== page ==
"But uncharged bosons do not exhibit superconductivity; instead, optical coupling adds amplification to the nanomechanical vibrations. As a result, sound waves, which are the mechanical vibrations propagating through the array, are exponentially amplified from one end to the other.

"Interestingly, in the opposite direction transmission of vibrations is forbidden. And even more intriguing, if the wave is delayed a bit—by a quarter of an oscillation period—the behavior is completely inverted: the signal is amplified backwards and blocked forwards. The bosonic Kitaev chain thus acts like a unique type of directional amplifier, which could have interesting applications for signal manipulation, in particular in quantum technology."

Topological metamaterial

The interesting properties of Majorana zero modes in the electronic Kitaev chain are linked to the fact that the material is topological. In topological materials, certain phenomena are invariably connected to the general mathematical description of the material. Those phenomena are then topologically protected, meaning that they are guaranteed to exist, even if the material suffers from defects and perturbations.

The understanding of topological materials was awarded the Nobel prize of physics in 2016, but this encompassed only materials that do not feature amplification or damping. The description of topological phases that do include amplification is still a topic of intense research and debate.

Together with theory collaborators Clara Wanjura (Max Planck Institute for the Science of Light), Matteo Brunelli (University of Basel), Javier del Pino (ETH Zurich), and Andreas Nunnenkamp (University of Vienna), the AMOLF researchers showed that the bosonic Kitaev chain is in fact a new topological phase of matter.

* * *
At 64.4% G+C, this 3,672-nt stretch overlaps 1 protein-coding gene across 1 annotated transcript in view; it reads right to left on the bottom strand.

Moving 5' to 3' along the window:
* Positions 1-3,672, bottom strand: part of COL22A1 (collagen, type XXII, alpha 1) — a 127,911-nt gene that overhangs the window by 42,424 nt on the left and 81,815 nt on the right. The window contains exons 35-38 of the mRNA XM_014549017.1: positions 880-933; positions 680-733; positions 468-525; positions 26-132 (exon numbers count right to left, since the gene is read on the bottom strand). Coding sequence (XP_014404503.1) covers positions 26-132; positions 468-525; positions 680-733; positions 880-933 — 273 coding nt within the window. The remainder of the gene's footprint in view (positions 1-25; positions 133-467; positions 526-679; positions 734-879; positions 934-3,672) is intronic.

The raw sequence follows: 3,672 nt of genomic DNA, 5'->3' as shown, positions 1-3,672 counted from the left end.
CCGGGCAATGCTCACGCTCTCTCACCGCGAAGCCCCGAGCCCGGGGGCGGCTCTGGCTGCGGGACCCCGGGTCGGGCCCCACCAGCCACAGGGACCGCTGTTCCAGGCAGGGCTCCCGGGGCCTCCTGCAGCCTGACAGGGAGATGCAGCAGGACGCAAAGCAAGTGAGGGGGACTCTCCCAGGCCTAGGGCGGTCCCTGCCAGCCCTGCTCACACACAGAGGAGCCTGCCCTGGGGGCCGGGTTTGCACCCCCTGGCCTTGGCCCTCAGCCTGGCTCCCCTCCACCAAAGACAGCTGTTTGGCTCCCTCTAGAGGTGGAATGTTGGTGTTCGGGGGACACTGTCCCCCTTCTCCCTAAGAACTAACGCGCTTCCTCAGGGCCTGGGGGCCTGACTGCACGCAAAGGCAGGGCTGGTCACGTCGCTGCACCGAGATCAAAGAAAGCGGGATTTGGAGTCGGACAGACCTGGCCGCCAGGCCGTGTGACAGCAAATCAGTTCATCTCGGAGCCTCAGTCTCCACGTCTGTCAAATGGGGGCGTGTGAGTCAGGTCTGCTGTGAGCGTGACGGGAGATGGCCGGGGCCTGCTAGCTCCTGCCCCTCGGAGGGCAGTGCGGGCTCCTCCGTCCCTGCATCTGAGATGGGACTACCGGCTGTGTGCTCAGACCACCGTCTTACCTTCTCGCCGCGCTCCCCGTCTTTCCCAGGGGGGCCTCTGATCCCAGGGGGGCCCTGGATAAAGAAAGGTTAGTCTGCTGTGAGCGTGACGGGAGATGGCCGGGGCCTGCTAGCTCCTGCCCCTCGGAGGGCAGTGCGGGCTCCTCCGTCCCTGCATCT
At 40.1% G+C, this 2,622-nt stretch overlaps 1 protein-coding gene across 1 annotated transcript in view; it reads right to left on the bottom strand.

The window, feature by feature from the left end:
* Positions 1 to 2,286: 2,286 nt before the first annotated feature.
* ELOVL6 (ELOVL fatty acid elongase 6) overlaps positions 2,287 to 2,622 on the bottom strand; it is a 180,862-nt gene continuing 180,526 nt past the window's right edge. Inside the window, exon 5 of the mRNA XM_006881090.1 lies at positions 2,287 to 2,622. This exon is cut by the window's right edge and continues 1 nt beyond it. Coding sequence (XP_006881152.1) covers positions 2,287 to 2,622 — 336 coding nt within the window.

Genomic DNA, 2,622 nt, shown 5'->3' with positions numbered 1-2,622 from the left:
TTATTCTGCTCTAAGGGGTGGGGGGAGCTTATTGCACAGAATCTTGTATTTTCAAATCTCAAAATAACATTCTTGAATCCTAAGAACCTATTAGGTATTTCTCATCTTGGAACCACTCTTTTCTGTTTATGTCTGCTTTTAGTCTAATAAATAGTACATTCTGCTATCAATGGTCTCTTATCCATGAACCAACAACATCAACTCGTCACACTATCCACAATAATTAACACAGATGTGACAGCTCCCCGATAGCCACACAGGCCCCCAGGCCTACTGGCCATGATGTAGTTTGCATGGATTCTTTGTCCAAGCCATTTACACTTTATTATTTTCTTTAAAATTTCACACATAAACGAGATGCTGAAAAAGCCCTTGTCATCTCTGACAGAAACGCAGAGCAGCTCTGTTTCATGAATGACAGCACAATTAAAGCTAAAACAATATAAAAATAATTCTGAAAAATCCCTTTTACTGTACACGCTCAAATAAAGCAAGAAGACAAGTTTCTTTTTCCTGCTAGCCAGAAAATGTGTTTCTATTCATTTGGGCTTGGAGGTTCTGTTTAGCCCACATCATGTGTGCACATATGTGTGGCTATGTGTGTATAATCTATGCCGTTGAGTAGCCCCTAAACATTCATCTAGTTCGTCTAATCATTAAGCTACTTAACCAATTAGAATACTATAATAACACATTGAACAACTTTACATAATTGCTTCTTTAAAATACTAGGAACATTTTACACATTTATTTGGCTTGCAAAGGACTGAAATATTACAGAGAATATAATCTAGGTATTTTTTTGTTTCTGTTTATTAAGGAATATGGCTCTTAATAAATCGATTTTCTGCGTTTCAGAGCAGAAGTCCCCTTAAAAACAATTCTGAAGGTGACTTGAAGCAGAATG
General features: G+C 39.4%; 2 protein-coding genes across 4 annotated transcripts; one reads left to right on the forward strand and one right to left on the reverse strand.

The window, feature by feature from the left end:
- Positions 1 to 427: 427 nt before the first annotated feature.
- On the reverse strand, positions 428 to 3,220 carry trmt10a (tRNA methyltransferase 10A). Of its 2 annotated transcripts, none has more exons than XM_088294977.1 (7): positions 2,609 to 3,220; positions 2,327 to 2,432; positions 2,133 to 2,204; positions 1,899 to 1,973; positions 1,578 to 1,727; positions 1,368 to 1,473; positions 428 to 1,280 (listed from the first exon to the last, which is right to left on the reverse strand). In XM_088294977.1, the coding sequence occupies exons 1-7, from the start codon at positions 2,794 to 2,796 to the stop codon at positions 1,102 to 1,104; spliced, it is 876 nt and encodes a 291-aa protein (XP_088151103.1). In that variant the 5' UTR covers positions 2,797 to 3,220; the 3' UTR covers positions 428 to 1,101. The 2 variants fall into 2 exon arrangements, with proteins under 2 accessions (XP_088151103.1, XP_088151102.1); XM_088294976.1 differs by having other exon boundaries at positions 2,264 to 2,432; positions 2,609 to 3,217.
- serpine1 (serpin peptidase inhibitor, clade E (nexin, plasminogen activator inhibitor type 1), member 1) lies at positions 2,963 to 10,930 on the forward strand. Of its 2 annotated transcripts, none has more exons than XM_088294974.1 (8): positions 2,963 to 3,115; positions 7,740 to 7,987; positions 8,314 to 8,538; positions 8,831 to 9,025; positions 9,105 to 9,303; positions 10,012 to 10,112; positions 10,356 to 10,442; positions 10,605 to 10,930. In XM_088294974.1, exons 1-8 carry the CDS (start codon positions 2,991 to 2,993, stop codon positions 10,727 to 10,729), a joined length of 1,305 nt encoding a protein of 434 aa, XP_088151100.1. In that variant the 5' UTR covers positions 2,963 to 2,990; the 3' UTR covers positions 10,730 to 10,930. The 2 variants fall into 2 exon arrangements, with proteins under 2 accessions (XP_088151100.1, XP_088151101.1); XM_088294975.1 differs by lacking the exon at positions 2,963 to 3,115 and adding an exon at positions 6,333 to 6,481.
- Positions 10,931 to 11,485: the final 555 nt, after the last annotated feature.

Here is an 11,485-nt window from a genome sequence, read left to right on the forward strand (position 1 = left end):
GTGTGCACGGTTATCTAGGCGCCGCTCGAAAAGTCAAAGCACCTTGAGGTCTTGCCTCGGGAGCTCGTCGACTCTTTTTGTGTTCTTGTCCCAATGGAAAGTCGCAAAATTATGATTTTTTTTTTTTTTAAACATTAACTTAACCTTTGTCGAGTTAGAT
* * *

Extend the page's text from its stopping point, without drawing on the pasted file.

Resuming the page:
The observed directional amplification is a topological phenomenon associated with this phase of matter, as the theory collaborators predicted in 2018.

They demonstrated a unique experimental signature of the topological nature of the metamaterial: if the chain is closed, such that it forms a "necklace," amplified sound waves in the ring of resonators keep circulating and reach a very high intensity, similar to how strong light beams are generated in lasers.

Boosting sensor performance?

Verhagen said, "Because of topological protection, the amplification is in principle insensitive to disturbances. But interestingly, the chain is in fact extra sensitive to one particular type of disturbance; if the frequency of the last resonator on the chain is slightly perturbed, the amplified signals along the chain can suddenly travel backwards again, experiencing amplification a second time. The result is that the system is very sensitive to such a small perturbation, which could be caused by the mass of a molecule adhering to the resonator or a qubit interacting with it."

Verhagen wants to investigate the possibilities to enhance sensitivity of nanomechanical sensors in these systems. "We have seen the first indications of the sensing capabilities in our experiments, which is very exciting. We now need to investigate in more detail how these topological sensors work, whether the sensitivity is boosted in the presence of various types of noise sources, and which interesting sensor technologies can benefit from these principles. This is just the beginning of that endeavor."